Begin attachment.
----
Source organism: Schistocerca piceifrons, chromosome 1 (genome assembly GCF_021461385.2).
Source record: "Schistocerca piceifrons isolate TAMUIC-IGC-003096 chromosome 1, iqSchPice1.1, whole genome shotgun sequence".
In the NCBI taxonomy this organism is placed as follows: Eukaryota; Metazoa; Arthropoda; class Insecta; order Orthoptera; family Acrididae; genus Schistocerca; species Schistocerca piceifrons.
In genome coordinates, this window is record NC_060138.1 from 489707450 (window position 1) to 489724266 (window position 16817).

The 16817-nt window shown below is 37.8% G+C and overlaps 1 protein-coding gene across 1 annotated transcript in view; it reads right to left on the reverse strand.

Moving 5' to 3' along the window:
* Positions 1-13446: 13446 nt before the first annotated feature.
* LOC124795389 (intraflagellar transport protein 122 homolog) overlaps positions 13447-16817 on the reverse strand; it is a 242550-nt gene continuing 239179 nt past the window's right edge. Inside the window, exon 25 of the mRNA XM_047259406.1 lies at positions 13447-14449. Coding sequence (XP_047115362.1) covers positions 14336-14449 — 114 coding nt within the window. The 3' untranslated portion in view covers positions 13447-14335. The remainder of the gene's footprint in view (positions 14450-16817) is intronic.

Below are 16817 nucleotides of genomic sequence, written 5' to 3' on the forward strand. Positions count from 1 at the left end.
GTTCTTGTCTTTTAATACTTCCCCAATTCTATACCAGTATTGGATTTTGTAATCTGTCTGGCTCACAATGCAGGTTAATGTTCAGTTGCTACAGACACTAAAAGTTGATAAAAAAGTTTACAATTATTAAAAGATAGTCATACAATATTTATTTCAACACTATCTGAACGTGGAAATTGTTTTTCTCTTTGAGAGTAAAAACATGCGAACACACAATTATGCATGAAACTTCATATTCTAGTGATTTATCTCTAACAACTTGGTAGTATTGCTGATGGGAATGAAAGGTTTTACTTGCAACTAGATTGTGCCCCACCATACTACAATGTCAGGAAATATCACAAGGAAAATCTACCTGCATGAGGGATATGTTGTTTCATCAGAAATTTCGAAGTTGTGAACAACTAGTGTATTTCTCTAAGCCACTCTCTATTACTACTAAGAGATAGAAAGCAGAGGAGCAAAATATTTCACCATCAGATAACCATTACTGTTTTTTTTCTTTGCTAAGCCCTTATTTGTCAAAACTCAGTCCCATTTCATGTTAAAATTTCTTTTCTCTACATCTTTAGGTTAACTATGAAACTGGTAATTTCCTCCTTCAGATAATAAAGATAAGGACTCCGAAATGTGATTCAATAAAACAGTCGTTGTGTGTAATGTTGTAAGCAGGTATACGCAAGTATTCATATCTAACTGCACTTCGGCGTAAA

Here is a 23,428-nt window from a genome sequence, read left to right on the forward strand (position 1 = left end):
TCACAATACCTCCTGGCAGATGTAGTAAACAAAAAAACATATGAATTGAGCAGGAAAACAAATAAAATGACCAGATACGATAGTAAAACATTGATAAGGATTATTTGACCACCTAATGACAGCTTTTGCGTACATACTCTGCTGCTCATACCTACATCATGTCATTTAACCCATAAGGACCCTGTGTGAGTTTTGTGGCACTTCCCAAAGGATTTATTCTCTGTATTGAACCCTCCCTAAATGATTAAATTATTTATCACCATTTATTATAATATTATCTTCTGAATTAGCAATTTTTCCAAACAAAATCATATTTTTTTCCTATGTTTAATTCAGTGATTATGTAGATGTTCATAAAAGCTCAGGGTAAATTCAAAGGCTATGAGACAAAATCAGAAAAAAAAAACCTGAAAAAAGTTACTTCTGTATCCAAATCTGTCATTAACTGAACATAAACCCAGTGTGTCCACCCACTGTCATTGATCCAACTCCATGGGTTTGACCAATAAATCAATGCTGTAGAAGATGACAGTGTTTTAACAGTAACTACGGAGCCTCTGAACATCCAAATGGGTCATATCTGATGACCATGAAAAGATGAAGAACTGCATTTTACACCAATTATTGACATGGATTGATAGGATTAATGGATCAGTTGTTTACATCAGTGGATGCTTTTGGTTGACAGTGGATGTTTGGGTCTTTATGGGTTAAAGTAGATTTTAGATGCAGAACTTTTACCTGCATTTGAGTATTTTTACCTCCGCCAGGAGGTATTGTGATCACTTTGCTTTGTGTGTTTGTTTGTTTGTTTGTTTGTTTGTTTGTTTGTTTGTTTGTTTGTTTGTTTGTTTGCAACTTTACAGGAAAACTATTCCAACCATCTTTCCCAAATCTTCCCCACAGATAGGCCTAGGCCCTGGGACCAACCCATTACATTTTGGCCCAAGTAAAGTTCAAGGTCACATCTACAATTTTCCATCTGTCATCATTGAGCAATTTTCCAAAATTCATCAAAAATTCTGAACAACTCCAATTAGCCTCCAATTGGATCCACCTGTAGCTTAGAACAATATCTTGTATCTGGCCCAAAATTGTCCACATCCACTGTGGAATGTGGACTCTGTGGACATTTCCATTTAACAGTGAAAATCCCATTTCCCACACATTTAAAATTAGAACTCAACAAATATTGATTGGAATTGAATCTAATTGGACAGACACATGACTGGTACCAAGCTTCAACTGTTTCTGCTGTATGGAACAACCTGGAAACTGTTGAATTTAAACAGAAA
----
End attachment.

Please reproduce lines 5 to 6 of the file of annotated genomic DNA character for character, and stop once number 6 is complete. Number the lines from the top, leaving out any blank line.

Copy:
The 16817-nt window shown below is 37.8% G+C and overlaps 1 protein-coding gene across 1 annotated transcript in view; it reads right to left on the reverse strand.

Moving 5' to 3' along the window: